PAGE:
4. Pour into quart jars or whatever containers you have.
5. Fill two gallon milk jugs with HOT water and put in a cooler. This makes your incubator.
6. Place your containers in with the hot water jugs and lay at towel over them. Close cooler and incubate for 6 hours (or longer for more tart yogurt).
7. When ready to serve, add sugar, vanilla and fresh /frozen fruit.  I added maple syrup and that was awesome!  It keeps for a long time in the fridge.  It takes about 20-30 minutes total to get it all ready and in the cooler. 

We make smoothies with this almost everyday.
Quick and Easy recipes
3/4c yogurt
1tsp vanilla
1/2 orange or grape juice (V8 splash mixes are awesome with this, too)
some crushed ice
Blend well and enjoy!

yoghurt (6K)


4 Cups - hot tap water
1 Fels-Naptha soap bar
1 Cup - Arm & Hammer Super Washing Soda*
½ Cup Borax


- Grate bar of soap and add to saucepan with water. Stir continually over medium-low heat until soap dissolves and is melted.

-Fill a 5 gallon bucket half full of hot tap water. Add melted soap, washing soda and Borax. Stir well until all powder is dissolved. Fill bucket to top with more hot water. Stir, cover and let sit overnight to thicken.

-Stir the whole thing with a whisk (breaks it up the best) and fill a container half full with soap and then fill rest of way with water. Shake before each use. (will gel) note--I have used Sterilite brand pitchers but Rubbermaid 2qt Mix and Stir pitchers work the best!!

-Optional: You can add 10-15 drops of essential oil per 2 gallons. Add once soap has cooled. Ideas: lavender, rosemary, tea tree oil.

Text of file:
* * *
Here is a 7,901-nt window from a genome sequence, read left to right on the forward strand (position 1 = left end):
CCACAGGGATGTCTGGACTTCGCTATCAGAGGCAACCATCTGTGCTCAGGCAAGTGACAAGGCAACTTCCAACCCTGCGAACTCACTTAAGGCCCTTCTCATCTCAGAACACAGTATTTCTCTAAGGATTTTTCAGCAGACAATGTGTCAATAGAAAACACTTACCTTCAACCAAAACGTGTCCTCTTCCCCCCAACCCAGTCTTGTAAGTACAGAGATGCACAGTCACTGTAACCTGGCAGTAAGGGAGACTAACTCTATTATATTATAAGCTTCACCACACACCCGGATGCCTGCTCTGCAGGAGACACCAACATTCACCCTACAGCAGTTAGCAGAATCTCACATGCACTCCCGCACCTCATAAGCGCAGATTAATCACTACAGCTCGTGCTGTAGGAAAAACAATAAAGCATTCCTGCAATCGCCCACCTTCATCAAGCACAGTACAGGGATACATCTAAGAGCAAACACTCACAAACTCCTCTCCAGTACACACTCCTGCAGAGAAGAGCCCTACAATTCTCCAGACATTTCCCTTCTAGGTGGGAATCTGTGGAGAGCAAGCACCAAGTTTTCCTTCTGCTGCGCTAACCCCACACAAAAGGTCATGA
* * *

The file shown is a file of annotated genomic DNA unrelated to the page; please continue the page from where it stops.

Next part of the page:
-Yield: Liquid soap recipe makes 10 gallons.

-Top Load Machine- 5/8 Cup per load (Approx. 180 loads)
-Front Load Machines- ¼ Cup per load (Approx. 640 loads)

*Arm & Hammer "Super Washing Soda" - Baking Soda will not work, nor will Arm & Hammer Detergent - It must be sodium carbonate!!

1 finely grated bar of Fels Naptha laundry soap
1 cup Borax
1 cup Arm and Hammer Super Washing Soda
-mix REALLY, REALLY well and store in 32oz container.
-use 1-2T per load for any type of washer!

POWDER #2 --for a 5 gallon bucket full
1 4 lb 12 oz box Borax (2.15 kg or 76 oz) found in the detergent aisle

1 4 lb box Arm & Hammer Baking Soda (1.81 kg) found in the cooking aisle
1  box Arm & Hammer Super Washing Soda 55 oz (3 lb 7 oz) found in the detergent aisle
3 bars of Fels-Naptha soap, found in the detergent aisle, finely grated (use your food processor!!)
2 small containers of Oxy Clean or store brand Oxy Clean (try to get about 3.5 lbs total (1.58 kg)) found in the detergent aisle. (this is optional)
You should be able to find all of these items at your grocery store.
Toss it all together in a 5 gallon bucket and mix it really well.
Put some in a smaller container along with a TBLS scoop to keep out and refill as needed.
-This detergent is safe for HE washers and should be added to the barrel instead of the dispenser.
-This detergent is safe to use on sensitive skin.

White Vinegar!  Put in your softener dispenser or use a Downy Ball.  It leaves NO Vinegar smell on your clothes and doesn't goop up like regular softener does.  Also, way better for fire safety on your dryer venting!  It doesn't leave a film/residue:)